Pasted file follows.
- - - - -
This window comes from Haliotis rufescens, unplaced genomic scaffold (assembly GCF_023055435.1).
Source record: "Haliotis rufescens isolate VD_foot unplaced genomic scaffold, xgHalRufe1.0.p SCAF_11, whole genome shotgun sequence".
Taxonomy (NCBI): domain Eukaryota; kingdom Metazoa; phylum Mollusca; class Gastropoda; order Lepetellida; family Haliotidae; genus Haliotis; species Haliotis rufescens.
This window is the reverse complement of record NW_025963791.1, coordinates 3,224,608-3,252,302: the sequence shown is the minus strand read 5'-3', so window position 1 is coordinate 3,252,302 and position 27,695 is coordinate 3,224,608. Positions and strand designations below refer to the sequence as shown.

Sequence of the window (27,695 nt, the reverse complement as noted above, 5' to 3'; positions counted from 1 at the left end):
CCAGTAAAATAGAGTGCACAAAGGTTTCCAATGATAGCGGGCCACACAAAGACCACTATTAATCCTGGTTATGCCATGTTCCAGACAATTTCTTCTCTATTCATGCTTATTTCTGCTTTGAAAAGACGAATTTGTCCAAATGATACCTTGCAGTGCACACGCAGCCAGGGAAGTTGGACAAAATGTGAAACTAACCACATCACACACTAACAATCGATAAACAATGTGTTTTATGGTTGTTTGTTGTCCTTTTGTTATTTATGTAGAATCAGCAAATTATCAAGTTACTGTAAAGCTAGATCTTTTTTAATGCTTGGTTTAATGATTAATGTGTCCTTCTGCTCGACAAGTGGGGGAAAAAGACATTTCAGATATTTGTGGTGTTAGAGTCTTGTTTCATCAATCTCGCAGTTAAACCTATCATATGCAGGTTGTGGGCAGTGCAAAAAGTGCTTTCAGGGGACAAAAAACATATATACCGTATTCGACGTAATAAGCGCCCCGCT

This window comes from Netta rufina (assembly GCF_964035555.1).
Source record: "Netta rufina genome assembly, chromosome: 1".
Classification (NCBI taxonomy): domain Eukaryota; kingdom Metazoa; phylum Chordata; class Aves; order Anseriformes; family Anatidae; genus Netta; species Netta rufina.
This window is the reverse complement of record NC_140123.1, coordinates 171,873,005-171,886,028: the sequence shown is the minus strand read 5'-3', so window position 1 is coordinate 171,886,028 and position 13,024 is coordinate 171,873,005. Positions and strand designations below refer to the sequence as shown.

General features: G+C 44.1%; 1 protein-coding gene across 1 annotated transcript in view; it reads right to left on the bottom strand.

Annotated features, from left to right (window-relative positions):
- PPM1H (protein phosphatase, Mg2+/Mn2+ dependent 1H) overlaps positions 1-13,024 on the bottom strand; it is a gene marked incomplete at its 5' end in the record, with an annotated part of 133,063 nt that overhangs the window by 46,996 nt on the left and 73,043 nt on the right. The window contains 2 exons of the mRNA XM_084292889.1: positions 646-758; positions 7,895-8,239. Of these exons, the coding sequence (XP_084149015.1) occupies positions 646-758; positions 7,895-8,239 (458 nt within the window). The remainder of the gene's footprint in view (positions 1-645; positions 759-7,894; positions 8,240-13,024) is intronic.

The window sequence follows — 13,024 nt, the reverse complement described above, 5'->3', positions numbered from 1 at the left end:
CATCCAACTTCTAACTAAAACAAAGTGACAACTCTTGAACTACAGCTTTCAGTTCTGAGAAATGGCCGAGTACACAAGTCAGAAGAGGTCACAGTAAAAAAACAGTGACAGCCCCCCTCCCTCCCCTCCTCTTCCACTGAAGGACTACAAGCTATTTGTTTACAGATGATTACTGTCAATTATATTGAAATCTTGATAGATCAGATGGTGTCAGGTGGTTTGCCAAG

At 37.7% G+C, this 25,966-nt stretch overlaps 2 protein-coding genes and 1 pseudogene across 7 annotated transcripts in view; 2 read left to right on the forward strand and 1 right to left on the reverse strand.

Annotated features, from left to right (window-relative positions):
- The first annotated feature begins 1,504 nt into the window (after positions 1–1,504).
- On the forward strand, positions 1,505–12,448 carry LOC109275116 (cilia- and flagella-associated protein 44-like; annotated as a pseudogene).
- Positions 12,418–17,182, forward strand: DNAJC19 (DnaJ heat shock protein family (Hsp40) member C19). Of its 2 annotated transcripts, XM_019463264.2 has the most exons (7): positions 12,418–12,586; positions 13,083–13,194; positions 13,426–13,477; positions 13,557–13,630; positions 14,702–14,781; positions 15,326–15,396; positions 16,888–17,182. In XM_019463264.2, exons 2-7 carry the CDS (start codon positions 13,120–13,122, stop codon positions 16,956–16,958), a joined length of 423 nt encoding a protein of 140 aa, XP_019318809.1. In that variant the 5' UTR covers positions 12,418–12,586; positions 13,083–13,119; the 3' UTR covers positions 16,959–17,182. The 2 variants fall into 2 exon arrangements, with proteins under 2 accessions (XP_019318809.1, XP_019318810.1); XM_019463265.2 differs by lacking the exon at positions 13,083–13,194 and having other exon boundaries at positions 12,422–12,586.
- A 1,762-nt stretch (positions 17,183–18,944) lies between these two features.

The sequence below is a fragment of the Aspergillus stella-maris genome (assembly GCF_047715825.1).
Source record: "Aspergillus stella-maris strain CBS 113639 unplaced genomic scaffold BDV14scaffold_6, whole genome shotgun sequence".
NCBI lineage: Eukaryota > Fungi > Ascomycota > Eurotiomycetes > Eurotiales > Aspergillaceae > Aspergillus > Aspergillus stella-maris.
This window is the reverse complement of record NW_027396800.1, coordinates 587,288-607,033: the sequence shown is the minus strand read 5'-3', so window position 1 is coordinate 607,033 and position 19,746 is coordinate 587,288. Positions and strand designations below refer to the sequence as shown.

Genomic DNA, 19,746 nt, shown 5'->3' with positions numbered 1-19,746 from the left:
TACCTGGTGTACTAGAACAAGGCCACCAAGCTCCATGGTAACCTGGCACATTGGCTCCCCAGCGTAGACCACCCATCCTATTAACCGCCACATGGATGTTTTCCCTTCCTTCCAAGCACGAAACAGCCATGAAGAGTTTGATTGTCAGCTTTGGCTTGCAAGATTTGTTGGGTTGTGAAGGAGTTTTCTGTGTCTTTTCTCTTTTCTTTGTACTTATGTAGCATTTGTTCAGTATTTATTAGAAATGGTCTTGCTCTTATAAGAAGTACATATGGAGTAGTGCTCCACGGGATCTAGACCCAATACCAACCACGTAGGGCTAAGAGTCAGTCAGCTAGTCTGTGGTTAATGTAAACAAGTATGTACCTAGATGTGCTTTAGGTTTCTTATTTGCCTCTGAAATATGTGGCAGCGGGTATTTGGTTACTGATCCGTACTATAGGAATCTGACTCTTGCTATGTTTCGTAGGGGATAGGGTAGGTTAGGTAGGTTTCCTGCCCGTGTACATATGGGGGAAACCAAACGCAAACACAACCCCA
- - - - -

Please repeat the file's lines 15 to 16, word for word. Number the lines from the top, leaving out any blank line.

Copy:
CATCCAACTTCTAACTAAAACAAAGTGACAACTCTTGAACTACAGCTTTCAGTTCTGAGAAATGGCCGAGTACACAAGTCAGAAGAGGTCACAGTAAAAAAACAGTGACAGCCCCCCTCCCTCCCCTCCTCTTCCACTGAAGGACTACAAGCTATTTGTTTACAGATGATTACTGTCAATTATATTGAAATCTTGATAGATCAGATGGTGTCAGGTGGTTTGCCAAG

At 37.7% G+C, this 25,966-nt stretch overlaps 2 protein-coding genes and 1 pseudogene across 7 annotated transcripts in view; 2 read left to right on the forward strand and 1 right to left on the reverse strand.